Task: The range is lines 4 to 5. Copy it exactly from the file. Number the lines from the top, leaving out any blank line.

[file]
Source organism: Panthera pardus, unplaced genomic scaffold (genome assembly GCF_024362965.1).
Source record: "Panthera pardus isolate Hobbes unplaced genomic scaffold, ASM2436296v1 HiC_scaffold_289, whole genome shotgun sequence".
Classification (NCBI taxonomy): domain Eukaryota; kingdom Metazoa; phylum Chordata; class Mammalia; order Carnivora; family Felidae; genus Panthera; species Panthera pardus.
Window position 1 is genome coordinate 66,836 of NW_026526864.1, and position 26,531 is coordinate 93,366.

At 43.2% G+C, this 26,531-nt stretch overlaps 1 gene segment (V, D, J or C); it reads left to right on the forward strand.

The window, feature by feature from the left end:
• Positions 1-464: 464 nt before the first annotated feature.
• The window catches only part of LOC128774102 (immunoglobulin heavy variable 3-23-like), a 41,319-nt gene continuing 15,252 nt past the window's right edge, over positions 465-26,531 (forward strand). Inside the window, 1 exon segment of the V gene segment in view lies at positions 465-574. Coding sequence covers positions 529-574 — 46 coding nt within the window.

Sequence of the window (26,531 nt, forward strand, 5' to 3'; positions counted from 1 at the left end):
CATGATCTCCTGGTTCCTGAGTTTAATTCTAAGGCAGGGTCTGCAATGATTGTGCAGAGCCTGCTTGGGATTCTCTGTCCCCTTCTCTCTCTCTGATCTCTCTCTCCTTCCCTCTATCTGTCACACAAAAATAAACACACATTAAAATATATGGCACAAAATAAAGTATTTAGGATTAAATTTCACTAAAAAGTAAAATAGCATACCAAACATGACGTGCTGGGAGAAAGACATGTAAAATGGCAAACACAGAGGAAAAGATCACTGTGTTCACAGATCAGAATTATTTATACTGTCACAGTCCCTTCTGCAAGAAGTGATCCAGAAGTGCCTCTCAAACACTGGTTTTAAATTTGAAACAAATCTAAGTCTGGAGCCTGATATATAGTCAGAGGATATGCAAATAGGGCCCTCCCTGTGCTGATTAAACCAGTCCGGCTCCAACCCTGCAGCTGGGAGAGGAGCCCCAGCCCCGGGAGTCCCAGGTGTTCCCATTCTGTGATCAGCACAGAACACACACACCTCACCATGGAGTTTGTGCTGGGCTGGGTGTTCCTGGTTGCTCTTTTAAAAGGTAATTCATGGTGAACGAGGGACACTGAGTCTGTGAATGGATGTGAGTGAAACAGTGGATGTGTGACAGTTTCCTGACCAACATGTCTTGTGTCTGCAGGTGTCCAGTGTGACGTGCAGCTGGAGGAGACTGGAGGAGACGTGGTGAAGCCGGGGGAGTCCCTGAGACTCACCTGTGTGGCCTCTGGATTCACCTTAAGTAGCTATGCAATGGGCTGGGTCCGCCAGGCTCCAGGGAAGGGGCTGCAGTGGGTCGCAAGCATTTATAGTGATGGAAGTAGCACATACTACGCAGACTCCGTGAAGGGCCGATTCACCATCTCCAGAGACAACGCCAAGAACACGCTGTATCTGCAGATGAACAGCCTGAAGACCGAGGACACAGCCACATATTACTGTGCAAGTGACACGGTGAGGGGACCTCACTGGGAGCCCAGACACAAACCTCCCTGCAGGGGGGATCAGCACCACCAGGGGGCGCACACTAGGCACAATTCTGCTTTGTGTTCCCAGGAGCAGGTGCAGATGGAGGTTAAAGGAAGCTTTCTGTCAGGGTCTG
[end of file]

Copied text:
Window position 1 is genome coordinate 66,836 of NW_026526864.1, and position 26,531 is coordinate 93,366.

At 43.2% G+C, this 26,531-nt stretch overlaps 1 gene segment (V, D, J or C); it reads left to right on the forward strand.